Sunderland 25 75 2020 Labour Labour Details
Tameside 19 57 2020 Labour Labour Details
Trafford 21 63 2020 Labour Labour Details
Wakefield 21 63 2020 Labour Labour Details
Walsall 20 60 2020 Conservative Conservative Details
Wigan 25 75 2020 Labour Labour Details
Wirral 22 66 2020 No overall control (Labour minority) No overall control (Labour minority) Details
Wolverhampton 20 60 2020 Labour Labour Details
All 32 councils 729 2,187

Unitary authorities

Click or tap on the map to show the party in control of each council before the election
  Labour
  Conservative
  No election
  No overall control

There were previously fifty-five unitary authorities, but three more were created by the May elections. Buckinghamshire County Council was replaced with a unitary authority, Buckinghamshire Council, on 1 April 2020;[48] the first election to the new unitary authority was scheduled for May 2020, but due to the coronavirus pandemic was rescheduled for May 2021. Subsequent elections are due to be held every four years from 2025.[44] Northamptonshire County Council was replaced with two unitary authorities, North Northamptonshire and West Northamptonshire on 1 April 2021.[49] The first elections to the shadow authorities (temporary council structures before the council formally begins) were planned to be held in May 2020, but due to the coronavirus pandemic have been rescheduled to May 2021. Subsequent elections will be held every four years from 2025.[47]

Of the resulting fifty-eight unitary authorities, thirty elect all their councillors every four years on the cycle from 2019, so are not due to hold elections until 2023. Six elect their councillors every four years and were originally planning to elect in 2021. The three new unitary authorities were scheduled to hold their elections in 2020 and then every four years from 2025, before the 2020 local elections were postponed to 2021. Two unitary authorities were scheduled to elect all their councillors in 2020 but these have also been postponed to 2021. Seventeen unitary authorities elect a third of their councillors every year for three years including 2020 but not 2021, and these elections have been postponed to 2021. Two of these, Halton and Hartlepool, have had boundary changes that mean they are electing all of their councillors in 2021.[50][51]

Elections for all councillors

Council Seats Original year Previous control Result Details
Bristol 70 2020 Labour No overall control (Labour minority) Details
Buckinghamshire[a] 147 2020 New unitary authority Conservative Details
Cornwall 87[b] 2021 No overall control (Lib Dem/Independent coalition) Conservative Details
County Durham 126 2021 Labour No overall control (Conservative/Lib Dem/Independent coalition) Details
Halton 54[b] 2020 Labour Labour Details
Hartlepool 36[b] 2020 No overall control (Conservative/Independent Union/Veterans and People's Party coalition) No overall control (Conservative/Independent coalition) Details
Isle of Wight 39[b] 2021 Conservative No overall control (Independent/Green/Island Independents/Our Island/Lib Dem/Labour/Vectis Party coalition) Details
North Northamptonshire[a] 78 2020 New unitary authority Conservative Details
Northumberland 67 2021 No overall control (Conservative minority) Conservative Details
Shropshire 74 2021 Conservative Conservative Details
Warrington 58 2020 Labour Labour Details
West Northamptonshire[a] 93 2020 New unitary authority Conservative Details
Wiltshire 98[b] 2021 Conservative Conservative Details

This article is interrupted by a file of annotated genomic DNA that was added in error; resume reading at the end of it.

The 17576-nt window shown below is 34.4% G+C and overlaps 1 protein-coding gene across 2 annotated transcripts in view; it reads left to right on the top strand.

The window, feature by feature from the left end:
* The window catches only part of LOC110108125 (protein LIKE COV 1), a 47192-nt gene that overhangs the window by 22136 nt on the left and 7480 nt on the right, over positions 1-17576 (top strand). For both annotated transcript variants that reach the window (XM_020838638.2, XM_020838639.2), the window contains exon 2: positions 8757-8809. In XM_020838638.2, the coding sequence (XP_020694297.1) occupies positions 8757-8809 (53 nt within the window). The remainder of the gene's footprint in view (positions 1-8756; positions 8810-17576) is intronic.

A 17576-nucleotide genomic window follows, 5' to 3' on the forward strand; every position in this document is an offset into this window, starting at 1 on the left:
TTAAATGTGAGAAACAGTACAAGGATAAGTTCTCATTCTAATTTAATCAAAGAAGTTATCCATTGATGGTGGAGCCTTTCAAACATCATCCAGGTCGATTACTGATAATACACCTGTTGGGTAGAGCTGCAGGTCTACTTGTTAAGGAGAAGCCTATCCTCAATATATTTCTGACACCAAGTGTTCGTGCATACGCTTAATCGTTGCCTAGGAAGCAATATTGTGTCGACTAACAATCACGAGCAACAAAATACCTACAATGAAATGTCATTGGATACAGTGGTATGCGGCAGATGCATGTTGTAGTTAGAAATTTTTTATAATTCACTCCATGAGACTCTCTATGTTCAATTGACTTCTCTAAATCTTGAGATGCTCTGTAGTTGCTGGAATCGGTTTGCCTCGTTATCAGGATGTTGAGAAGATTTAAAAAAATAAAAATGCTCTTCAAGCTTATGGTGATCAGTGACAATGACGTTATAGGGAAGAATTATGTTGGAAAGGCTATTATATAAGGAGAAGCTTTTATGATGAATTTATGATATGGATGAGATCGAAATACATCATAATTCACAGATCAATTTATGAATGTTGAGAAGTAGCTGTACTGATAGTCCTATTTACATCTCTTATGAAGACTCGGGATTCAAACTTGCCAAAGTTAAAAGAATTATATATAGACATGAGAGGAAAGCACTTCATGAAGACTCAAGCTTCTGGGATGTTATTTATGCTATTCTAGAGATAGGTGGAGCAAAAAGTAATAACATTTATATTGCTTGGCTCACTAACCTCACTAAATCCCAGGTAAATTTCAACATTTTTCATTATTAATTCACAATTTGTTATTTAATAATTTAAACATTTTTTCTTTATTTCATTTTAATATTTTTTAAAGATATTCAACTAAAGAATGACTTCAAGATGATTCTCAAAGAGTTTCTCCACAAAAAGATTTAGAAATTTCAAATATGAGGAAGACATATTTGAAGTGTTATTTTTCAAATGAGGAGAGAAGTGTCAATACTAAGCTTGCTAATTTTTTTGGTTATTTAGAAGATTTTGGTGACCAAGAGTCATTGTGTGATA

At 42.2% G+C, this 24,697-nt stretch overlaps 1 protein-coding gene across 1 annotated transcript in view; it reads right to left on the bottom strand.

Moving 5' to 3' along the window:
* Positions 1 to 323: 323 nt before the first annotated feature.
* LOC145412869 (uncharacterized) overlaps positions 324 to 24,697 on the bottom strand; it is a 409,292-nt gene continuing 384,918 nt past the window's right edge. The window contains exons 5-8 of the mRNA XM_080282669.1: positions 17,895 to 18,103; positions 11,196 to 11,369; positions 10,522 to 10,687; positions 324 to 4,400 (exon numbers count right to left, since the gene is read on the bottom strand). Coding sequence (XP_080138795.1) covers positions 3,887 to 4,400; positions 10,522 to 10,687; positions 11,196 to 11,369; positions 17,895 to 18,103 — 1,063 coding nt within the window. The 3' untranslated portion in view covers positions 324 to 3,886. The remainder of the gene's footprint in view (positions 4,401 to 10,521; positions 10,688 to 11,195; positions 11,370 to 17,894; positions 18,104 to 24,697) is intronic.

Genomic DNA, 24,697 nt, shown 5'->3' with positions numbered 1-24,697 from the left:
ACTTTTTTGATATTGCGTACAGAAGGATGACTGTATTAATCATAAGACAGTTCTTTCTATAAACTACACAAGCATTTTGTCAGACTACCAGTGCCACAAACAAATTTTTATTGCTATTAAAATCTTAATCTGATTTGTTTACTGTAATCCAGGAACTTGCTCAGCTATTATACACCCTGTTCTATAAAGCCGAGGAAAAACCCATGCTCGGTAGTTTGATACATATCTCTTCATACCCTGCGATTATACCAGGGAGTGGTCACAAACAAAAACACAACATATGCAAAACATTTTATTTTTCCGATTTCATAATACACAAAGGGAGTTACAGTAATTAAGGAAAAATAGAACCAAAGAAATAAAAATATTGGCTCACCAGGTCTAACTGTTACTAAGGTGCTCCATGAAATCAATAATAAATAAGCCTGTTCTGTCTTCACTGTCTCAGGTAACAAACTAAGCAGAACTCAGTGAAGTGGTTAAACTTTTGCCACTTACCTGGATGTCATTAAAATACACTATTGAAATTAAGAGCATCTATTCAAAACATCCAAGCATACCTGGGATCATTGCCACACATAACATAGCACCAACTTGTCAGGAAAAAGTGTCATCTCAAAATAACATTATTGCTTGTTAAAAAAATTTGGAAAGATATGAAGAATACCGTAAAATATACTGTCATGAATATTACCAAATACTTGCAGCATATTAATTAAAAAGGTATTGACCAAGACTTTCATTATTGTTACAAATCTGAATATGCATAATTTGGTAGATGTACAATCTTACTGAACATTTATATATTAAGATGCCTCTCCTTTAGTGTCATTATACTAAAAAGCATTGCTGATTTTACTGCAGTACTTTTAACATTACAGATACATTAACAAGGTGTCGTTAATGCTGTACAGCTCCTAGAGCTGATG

All thirteen councils 986

Elections for one third of councillors

Council Seats Original year Previous control Result Details
up of
Blackburn with Darwen 17 51 2020 Labour Labour Details
Derby 17 51 2020 No overall control (Conservative minority) No overall control (Conservative minority) Details
Hull 19 57 2020 Labour Labour Details
Milton Keynes 19 57 2020 No overall control (Labour minority with Lib Dem support) No overall control (Labour/Lib Dem coalition) Details
North East Lincolnshire 12 42 2020 Conservative Conservative Details
Peterborough 22 60 2020 No overall control (Conservative minority with Independent support) No overall control (Conservative minority with Independent support) Details
Plymouth 19 57 2020 Labour No overall control (Conservative minority) Details
Portsmouth 14 42 2020 No overall control (Lib Dem minority) No overall control (Lib Dem minority with Labour/Progressive Portsmouth People support) Details
Reading 16 46 2020 Labour Labour Details
Slough 14 42 2020 Labour Labour Details
Southampton 16 48 2020 Labour Conservative Details
Southend 17 51 2020 No overall control (Labour/Independent/Lib Dem coalition) No overall control (Labour/Independent/Lib Dem coalition) Details
Swindon 19 57 2020 Conservative Conservative Details
Thurrock 17 49 2020 Conservative Conservative Details
Wokingham 18 54 2020 Conservative Conservative Details
All fifteen councils 255 764

District councils

Click or tap on the map to show the party in control of each council before the election
  Labour
  Conservative
  Liberal Democrats
  Independent
  No election
  No overall control

62 out of the 182 non-metropolitan district councils held council elections.

Whole district councils

Seven district councils have all of their seats up for election. The seats for Gloucester and Stroud were last up for election in 2016. Basingstoke and Deane, Cambridge, Chorley, Oxford and Pendle have all seats up for election due to ward boundary changes.[52][53]

Council Previous control Result Details
Gloucester No overall control (Conservative minority) Conservative Details
Stroud No overall control (Labour/Green/Lib Dem coalition) No overall control (Labour/Green/Lib Dem coalition) Details
Basingstoke and Deane No overall control (Conservative minority) Conservative Details
Cambridge Labour Labour Details